BYU students say Disney internships have pros and cons

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    By Emily Cannon

    Walt Disney World is known as a magical place where dreams come true. Participants in the Walt Disney World College Program receive a behind-the-scenes look at making that magic.

    Disney World has been recruiting BYU students as interns for more than 10 years, and although not every intern story comes with a happy ending, most students have had positive experiences.

    For some students, working at Disney is the fulfillment of a long-time dream.

    Beth Auble, 21, a junior from Hockley, Texas, majoring in theater studies, interned as a food and beverage hostess her first year and as a science communicator as a member of the advanced program, when she returned for a second summer.

    “I was so excited to go to Disney World,” Auble said. “I knew it would be an experience to work with wonderful people, and I dreamed eventually they would hire me to work with the shows at the park.”

    Auble still dreams of a career with Disney somewhere down the road, even though the work was hard her first year.

    There were weeks that year when she worked 50 to 70 hours at a Bavarian nut cart outside the Indiana Jones Epic Stunt Spectacular at MGM Studios, she said.

    “How many people do you know that want to stand in the hot sun serving hot food?” Auble said.

    She said people who wanted more popular positions were lucky to get 30 hours each week. With a starting intern wage of about $5.90, saving summer earnings is difficult.

    “Students should know you don’t go there to make money,” Auble said.

    You can go there to make contacts, though.

    Anya Zholudz, 20, a junior from Belarus, majoring in business management, works as a campus representative for the program. In 1998, she spent a season working as a food and beverage hostess in EPCOT.

    She said the business programs presented an inside look at Disney’s successes and mistakes.

    “The seminars and forums also stressed the importance of networking,” Zholudz said.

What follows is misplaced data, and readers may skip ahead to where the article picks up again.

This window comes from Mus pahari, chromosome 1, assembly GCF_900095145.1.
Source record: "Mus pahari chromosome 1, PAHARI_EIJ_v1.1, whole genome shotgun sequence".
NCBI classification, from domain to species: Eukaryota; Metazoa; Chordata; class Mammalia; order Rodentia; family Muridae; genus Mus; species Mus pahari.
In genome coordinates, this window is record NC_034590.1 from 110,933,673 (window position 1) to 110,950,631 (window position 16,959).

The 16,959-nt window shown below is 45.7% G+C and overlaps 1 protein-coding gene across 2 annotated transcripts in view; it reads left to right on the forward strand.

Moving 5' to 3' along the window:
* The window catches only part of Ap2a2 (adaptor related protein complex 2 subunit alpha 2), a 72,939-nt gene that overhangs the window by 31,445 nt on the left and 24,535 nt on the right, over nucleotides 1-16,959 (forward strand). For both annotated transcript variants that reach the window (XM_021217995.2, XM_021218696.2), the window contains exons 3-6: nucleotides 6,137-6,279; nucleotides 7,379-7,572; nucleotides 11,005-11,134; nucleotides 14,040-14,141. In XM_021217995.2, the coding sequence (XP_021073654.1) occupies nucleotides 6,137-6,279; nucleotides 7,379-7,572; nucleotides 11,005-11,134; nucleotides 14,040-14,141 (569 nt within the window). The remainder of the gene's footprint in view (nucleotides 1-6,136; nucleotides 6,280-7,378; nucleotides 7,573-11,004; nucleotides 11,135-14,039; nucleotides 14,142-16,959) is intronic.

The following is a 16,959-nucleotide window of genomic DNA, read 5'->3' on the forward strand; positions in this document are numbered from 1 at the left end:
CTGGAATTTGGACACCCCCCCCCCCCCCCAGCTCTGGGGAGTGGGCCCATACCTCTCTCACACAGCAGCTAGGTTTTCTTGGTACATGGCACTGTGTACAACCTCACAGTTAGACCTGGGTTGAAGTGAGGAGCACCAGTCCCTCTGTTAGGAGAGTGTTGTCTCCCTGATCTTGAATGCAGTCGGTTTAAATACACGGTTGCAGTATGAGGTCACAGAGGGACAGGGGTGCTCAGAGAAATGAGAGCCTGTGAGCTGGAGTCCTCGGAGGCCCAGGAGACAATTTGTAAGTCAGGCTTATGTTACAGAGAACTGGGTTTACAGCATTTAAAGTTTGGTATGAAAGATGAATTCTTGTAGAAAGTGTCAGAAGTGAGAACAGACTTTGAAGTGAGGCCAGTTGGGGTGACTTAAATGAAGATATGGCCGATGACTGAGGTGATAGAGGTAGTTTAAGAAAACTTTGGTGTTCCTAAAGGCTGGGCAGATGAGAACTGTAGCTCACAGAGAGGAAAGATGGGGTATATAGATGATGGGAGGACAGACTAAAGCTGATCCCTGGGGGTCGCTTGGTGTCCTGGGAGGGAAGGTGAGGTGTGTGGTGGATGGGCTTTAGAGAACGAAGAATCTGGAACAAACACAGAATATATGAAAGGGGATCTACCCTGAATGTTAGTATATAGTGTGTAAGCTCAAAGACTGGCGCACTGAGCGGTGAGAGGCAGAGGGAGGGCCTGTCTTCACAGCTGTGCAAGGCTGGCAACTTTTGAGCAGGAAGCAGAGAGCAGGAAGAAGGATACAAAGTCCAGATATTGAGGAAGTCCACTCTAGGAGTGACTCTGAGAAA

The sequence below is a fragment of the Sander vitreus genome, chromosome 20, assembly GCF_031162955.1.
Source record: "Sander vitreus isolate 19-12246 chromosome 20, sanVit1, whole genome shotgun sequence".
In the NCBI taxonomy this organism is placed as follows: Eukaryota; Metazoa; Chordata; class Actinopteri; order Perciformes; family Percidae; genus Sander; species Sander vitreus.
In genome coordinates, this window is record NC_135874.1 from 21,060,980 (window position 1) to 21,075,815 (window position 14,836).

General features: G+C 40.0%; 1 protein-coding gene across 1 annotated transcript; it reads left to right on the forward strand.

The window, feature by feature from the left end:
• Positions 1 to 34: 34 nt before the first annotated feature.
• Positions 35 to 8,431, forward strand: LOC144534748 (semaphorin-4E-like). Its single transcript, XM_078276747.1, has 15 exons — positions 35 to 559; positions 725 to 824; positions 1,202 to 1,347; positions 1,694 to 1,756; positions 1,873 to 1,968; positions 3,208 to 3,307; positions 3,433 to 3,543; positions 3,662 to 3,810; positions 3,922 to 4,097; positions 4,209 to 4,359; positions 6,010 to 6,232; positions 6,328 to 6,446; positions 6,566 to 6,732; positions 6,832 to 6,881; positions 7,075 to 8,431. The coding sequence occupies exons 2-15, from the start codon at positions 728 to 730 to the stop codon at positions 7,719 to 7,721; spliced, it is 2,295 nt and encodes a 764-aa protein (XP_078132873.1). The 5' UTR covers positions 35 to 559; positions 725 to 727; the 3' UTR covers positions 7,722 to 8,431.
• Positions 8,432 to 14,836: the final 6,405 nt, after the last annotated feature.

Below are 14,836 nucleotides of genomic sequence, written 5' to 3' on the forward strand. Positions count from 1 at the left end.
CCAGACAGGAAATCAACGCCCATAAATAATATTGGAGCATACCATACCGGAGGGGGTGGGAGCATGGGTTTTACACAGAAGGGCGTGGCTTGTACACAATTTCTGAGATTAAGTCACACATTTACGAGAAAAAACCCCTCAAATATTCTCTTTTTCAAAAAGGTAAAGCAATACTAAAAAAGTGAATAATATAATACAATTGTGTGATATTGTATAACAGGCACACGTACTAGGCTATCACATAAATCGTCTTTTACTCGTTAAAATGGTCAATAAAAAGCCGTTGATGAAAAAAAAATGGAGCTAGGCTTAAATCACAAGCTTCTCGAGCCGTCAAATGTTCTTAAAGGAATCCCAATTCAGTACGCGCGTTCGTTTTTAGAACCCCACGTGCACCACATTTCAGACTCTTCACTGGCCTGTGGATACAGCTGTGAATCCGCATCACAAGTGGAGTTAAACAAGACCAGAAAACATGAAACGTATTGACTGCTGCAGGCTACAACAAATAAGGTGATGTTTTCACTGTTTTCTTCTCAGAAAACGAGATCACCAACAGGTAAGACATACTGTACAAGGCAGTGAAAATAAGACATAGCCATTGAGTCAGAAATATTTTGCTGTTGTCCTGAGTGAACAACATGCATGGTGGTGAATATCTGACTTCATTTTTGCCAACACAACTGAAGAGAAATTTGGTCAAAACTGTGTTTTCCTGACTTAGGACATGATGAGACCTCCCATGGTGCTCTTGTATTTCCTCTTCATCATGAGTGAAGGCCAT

From the first day, students should work to find contacts in the departments related to their career goals, Zholudz said.

    “Disney is such a large company that there are positions available in varied areas such as horticulture and theater,” Zholudz said.

    Zholudz said she had a friend who was interested in animation and was able to have someone look over her portfolio and give feedback.

    Plenty of participants don’t share the lifelong dream of working for Disney, but take advantage of the opportunity to work, play and learn in Florida.

    Emily Bingham, 21, a senior from Springfield, Va., majoring in theater education, worked as a merchandise hostess at the Disney-MGM Studios. Bingham said she had never heard of the program and attended an informational meeting with no intentions of applying.

    “I was surprised that I got an internship,” Bingham said.

    While Bingham did not get the position she wanted, she said the retail experience she gained was different than previous retail jobs.

    “I was trained in 8 different stores. One week I even worked in the Magic Kingdom,” Bingham said. “The variety of experience was excellent.”

    In addition to working in the parks, students attend business seminars and programs.

    Students said some of the problems they faced involved living with people who standards were drastically different from those of members of The Church of Jesus Christ of Latter-day Saints.

    Bingham said she felt uncomfortable knowing she would find them smoking outside the apartment door or taking a beer out of the refrigerator.

    There is a large singles ward of the church in Orlando and many of the BYU interns at Disney World attend it.

    Bingham said she enjoyed attending the ward, but had to work most Sundays.

    “I think there were only four times in the semester I was in Orlando that I was able to go to church,” Bingham said.

    Zholudz said she agreed that there are complications in living with roommates with different values.

    “But students who want to participate in the program need to know about the drawbacks and enter the program with their eyes wide open,” she said.

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